An editor’s job is to find fault, although always for a positive outcome. The goal, of course, is to create less confusion for readers by leaving fewer errors in place upon publication.
How can a wordsmith tell when to use “fewer” and when to write “less”?
This is one of my personal pet peeves. It’s all about word choice.
Both words point to smaller size or quantity. However, “fewer” fits for items that may be actually counted. “Less” goes with things that cannot.
Here are a few correct examples.
Wendy Writer wanted to make fewer grammatical errors, but Penny Proofreader just hoped to see less sloppy writing.
The librarian planned for less work, discarding piles of periodicals, in the hopes of shelving fewer magazines at the end of each day.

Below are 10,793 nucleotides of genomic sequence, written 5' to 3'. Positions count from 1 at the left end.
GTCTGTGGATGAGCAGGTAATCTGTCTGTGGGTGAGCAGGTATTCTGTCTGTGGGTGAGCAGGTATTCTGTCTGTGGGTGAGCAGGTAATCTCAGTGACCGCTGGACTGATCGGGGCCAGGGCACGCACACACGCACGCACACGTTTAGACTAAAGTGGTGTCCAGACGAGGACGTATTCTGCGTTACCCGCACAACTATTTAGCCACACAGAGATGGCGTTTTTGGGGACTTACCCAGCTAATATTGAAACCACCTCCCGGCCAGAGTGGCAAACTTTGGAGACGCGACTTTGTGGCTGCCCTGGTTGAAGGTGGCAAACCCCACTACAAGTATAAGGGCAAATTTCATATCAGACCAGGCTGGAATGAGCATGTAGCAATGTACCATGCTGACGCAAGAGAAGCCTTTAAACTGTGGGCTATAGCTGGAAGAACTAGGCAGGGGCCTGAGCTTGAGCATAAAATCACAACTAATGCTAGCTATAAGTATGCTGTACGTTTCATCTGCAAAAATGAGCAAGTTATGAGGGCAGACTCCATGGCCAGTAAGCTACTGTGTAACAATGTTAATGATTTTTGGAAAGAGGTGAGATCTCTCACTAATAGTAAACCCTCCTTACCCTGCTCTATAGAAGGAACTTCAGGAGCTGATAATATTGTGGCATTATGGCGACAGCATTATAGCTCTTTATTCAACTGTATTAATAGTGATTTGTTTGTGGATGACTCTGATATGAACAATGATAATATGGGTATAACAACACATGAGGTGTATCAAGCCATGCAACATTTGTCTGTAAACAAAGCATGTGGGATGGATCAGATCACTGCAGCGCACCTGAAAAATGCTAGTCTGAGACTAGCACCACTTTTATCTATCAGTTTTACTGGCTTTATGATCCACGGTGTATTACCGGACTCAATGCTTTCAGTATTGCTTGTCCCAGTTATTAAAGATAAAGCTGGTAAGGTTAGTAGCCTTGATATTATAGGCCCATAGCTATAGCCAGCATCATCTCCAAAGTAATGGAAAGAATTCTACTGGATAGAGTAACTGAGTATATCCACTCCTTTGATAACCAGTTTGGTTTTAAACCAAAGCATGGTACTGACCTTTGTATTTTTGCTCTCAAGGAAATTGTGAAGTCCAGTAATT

Dieting is simple, but difficult. Eat fewer calories to gain less weight.
Dina dined on fewer fries than Daniel, as her carbohydrate craving was considerably less than his.
Of course, the English language is notorious for notable exceptions to nearly every grammatical rule. Writers may correctly use the word “less” to refer to amounts of money or mileage.
Dale spent less than 40 dollars on that dress. What a find!
Dylan drives less than three miles to work daily.
Feel free to follow on GooglePlus and Twitter. You are also invited to join this writer's fan page, as well as the Chicago Etiquette Examiner, Madison Holidays Examiner, Equestrian Examiner and Madison Equestrian Examiner on Facebook.
- DIY Computer Repairs: Waging My Own War on Alien Invaders
- Idioms Unpacked: Eat Your Words
- Sticks and Stones - a Poetic Turn on Words that Burn
- Writing Wisdom - My Top 24 Favorite Quotations on Writing
From: Sam Loyd’s Cyclopedia of Puzzles
2012 A to Z Blogging Challenge logo